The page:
The Government of India has announced possible amendments to the Indian Arbitration and Conciliation Act 1996 ("Act"). On 7 March 2018, the Cabinet of Ministers approved the Arbitration and Conciliation (Amendment) Bill 2018 ("Bill"). The Bill seeks to clarify the application of previous amendments made to the Act in 2015 (contained in the Arbitration and Conciliation (Amendment) Act 2015 ("2015 Amendments")), which has been highly contentious following a series of conflicting High Court decisions on their application. The Bill also adopts the recommendations of the "High Level Committee to Review the Institutionalization of Arbitration Mechanism in India" led by former Indian Supreme Court judge Justice B.N. Srikrishna, which were submitted to the Union Law Ministry in August 2017.

The key amendments proposed in the Bill are set out below:

  • Appointment of arbitrators by designated institutions: The Bill seeks to streamline the appointment of arbitrators by allowing certain institutions to serve as appointing authorities (rather than the local courts).
  • Establishment of Arbitration Council of India ("ACI"): The Bill proposes the establishment of an independent body, the ACI, to grade arbitral institutions, and to promote and improve standards for alternate dispute resolution mechanisms.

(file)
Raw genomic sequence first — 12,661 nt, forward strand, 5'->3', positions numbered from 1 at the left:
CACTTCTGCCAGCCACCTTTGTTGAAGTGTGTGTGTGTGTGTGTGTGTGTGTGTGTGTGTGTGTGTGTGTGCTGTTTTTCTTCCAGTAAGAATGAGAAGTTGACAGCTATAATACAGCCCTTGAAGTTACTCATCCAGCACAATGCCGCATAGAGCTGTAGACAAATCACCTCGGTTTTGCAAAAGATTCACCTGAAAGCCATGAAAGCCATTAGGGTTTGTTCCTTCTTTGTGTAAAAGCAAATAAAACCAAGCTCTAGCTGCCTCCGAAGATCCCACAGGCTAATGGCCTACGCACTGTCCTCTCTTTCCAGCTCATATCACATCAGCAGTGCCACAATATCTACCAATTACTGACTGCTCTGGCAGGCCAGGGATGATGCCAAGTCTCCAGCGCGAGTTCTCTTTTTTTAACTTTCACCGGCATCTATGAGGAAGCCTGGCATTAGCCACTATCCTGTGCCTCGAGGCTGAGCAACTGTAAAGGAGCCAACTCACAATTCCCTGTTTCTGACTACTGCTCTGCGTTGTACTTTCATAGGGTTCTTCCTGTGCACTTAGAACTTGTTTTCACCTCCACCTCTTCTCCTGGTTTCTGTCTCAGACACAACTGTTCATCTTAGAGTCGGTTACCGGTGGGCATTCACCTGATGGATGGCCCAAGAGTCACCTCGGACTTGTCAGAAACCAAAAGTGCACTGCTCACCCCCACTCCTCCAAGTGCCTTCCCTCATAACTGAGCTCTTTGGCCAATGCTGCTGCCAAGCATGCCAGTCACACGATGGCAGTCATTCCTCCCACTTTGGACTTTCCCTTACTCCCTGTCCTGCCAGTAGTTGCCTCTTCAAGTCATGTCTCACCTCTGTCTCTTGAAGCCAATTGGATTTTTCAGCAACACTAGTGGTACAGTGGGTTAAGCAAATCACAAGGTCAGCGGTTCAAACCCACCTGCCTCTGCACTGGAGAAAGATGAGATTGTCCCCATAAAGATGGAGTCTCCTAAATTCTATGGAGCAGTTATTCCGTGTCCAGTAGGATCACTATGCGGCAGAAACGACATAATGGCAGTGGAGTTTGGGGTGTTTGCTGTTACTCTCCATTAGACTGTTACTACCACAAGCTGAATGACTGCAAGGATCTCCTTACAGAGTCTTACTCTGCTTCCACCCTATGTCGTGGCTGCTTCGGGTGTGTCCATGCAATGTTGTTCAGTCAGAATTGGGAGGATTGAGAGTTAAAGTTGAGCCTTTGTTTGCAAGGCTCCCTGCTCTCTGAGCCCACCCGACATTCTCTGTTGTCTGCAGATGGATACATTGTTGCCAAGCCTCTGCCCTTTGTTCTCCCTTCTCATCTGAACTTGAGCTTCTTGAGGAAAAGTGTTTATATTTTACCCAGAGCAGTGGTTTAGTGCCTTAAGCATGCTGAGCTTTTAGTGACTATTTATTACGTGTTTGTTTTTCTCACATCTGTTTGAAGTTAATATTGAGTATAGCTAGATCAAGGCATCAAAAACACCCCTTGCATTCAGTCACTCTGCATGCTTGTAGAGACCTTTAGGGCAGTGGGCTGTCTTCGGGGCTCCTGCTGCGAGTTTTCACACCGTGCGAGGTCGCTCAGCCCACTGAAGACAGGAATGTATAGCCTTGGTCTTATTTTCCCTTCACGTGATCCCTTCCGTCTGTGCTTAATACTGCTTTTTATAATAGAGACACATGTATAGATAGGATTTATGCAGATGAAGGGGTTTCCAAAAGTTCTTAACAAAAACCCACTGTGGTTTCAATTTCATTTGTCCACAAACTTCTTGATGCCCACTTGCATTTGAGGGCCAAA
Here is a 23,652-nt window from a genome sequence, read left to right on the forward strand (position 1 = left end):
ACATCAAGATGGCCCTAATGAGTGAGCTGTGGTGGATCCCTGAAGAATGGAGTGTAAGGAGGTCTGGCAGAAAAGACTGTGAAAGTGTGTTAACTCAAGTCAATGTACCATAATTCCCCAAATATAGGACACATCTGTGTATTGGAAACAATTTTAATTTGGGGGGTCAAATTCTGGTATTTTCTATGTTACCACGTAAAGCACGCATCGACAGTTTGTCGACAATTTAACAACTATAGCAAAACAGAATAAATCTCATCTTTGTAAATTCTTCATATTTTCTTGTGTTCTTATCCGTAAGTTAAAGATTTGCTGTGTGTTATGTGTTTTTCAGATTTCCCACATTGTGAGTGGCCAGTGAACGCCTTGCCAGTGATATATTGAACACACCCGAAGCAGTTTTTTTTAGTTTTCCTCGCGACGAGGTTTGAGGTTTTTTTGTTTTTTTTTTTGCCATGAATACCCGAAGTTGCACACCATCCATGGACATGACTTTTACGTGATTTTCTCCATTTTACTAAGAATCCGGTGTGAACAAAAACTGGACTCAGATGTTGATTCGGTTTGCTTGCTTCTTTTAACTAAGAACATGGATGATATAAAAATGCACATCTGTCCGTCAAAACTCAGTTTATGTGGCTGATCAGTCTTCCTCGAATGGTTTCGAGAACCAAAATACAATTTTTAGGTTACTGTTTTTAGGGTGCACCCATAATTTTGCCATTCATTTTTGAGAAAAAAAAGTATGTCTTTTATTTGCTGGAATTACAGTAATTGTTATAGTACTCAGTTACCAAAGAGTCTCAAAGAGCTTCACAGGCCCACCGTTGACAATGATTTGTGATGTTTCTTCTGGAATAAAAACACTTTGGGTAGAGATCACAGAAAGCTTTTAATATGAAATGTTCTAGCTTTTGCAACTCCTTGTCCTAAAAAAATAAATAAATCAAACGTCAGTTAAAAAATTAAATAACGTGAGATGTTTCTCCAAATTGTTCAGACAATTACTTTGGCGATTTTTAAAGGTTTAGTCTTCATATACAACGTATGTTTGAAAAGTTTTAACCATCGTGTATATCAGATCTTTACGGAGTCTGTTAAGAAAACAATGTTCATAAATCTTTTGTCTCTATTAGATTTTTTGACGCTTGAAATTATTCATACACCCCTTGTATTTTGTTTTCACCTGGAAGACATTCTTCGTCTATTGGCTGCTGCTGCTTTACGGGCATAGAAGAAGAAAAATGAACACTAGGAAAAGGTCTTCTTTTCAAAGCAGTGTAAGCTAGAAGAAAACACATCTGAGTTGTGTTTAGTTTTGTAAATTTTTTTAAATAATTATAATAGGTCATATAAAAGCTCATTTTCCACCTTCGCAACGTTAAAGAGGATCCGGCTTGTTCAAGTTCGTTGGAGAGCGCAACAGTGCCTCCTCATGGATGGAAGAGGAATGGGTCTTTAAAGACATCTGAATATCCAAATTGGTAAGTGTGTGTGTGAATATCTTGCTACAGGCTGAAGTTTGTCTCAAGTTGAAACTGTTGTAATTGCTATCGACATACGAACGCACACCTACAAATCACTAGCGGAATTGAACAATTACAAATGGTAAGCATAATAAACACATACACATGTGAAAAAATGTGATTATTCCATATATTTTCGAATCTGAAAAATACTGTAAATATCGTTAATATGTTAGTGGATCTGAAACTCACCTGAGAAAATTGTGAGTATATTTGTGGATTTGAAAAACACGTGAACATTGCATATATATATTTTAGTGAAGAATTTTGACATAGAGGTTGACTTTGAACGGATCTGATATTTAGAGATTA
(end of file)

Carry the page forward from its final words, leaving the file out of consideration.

• Removal or extension of deadline for awards: The Bill proposes that the Act's requirement for awards to be rendered within 12 months from the constitution of the tribunal be relaxed by: (i) removing its application for international arbitrations; and (ii) extending the deadline for all other arbitrations (i.e., domestic arbitrations) so that it commences from the completion of the pleadings (rather than the tribunal's constitution). This would be particularly helpful for complex cases which involve complicated evidentiary or legal issues and often require more time.
  • Confidentiality and immunity: The Bill proposes that arbitration proceedings should be kept confidential (except for awards) and that arbitrators should be immune from suit with respect to any action or omission in good faith on their part during the course of arbitral proceedings.
  • Applicability of 2015 Amendments: The Bill seeks to clarify that the 2015 Amendments to the Act should not apply to: (i) arbitral proceedings that commenced before the 2015 Amendments came into force; and (ii) court proceedings arising out of such arbitral proceedings (irrespective of whether the court proceedings commenced before or after the 2015 Amendments). Following the introduction of the Bill, however, the Indian Supreme Court has held that the 2015 Amendments do apply to court proceedings arising from arbitrations commenced before the 2015 Amendments (Board of Control for Cricket in India v Kochi Cricket Pvt. Ltd., Civil Appeal Nos. 2879-2880 of 2018). It remains to be seen whether Parliament will seek to amend the Bill in line with the Court's ruling.

Although the Bill has yet to be introduced and passed by Parliament, it is the latest initiative in a series of steps the Indian Government has taken to improve its arbitration framework and boost its credibility as an arbitral seat. It is also particularly significant for foreign businesses with dealings in India, which tend to prefer arbitration as a forum for cross-border disputes rather than litigation in India.